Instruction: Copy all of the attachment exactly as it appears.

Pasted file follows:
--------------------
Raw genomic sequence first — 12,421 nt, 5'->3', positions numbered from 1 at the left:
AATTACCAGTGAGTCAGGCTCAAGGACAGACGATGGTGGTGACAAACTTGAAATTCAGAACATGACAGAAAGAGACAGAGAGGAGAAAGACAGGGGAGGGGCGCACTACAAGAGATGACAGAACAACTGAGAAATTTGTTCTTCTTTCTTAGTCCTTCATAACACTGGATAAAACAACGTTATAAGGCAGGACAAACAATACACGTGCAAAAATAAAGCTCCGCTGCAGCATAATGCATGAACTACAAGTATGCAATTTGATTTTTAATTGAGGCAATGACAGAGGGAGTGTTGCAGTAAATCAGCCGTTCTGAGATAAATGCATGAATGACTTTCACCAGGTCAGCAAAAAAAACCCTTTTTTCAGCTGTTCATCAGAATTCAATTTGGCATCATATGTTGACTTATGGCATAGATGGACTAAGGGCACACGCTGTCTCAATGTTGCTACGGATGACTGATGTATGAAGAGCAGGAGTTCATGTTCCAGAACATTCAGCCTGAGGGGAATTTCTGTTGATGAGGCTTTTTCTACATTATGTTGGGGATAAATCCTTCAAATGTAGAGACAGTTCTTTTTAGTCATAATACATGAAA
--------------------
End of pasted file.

Raw genomic sequence first — 12,421 nt, 5'->3', positions numbered from 1 at the left:
AATTACCAGTGAGTCAGGCTCAAGGACAGACGATGGTGGTGACAAACTTGAAATTCAGAACATGACAGAAAGAGACAGAGAGGAGAAAGACAGGGGAGGGGCGCACTACAAGAGATGACAGAACAACTGAGAAATTTGTTCTTCTTTCTTAGTCCTTCATAACACTGGATAAAACAACGTTATAAGGCAGGACAAACAATACACGTGCAAAAATAAAGCTCCGCTGCAGCATAATGCATGAACTACAAGTATGCAATTTGATTTTTAATTGAGGCAATGACAGAGGGAGTGTTGCAGTAAATCAGCCGTTCTGAGATAAATGCATGAATGACTTTCACCAGGTCAGCAAAAAAAACCCTTTTTTCAGCTGTTCATCAGAATTCAATTTGGCATCATATGTTGACTTATGGCATAGATGGACTAAGGGCACACGCTGTCTCAATGTTGCTACGGATGACTGATGTATGAAGAGCAGGAGTTCATGTTCCAGAACATTCAGCCTGAGGGGAATTTCTGTTGATGAGGCTTTTTCTACATTATGTTGGGGATAAATCCTTCAAATGTAGAGACAGTTCTTTTTAGTCATAATACATGAAA